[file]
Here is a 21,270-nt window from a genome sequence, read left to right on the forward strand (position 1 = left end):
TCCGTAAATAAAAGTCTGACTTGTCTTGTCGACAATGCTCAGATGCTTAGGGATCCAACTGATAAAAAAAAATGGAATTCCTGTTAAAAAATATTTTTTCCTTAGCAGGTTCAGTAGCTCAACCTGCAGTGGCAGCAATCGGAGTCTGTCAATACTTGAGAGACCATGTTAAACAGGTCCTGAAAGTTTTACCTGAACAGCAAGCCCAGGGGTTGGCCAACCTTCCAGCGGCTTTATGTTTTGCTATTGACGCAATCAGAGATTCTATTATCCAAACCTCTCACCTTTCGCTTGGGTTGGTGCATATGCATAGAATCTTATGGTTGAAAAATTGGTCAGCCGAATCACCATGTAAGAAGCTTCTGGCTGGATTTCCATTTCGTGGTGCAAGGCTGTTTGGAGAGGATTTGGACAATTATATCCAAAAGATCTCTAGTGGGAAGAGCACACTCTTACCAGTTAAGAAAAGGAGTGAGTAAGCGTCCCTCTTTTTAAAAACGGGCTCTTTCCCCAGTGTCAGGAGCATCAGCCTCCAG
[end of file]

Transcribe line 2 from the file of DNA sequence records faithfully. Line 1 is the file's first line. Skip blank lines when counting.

TCCGTAAATAAAAGTCTGACTTGTCTTGTCGACAATGCTCAGATGCTTAGGGATCCAACTGATAAAAAAAAATGGAATTCCTGTTAAAAAATATTTTTTCCTTAGCAGGTTCAGTAGCTCAACCTGCAGTGGCAGCAATCGGAGTCTGTCAATACTTGAGAGACCATGTTAAACAGGTCCTGAAAGTTTTACCTGAACAGCAAGCCCAGGGGTTGGCCAACCTTCCAGCGGCTTTATGTTTTGCTATTGACGCAATCAGAGATTCTATTATCCAAACCTCTCACCTTTCGCTTGGGTTGGTGCATATGCATAGAATCTTATGGTTGAAAAATTGGTCAGCCGAATCACCATGTAAGAAGCTTCTGGCTGGATTTCCATTTCGTGGTGCAAGGCTGTTTGGAGAGGATTTGGACAATTATATCCAAAAGATCTCTAGTGGGAAGAGCACACTCTTACCAGTTAAGAAAAGGAGTGAGTAAGCGTCCCTCTTTTTAAAAACGGGCTCTTTCCCCAGTGTCAGGAGCATCAGCCTCCAG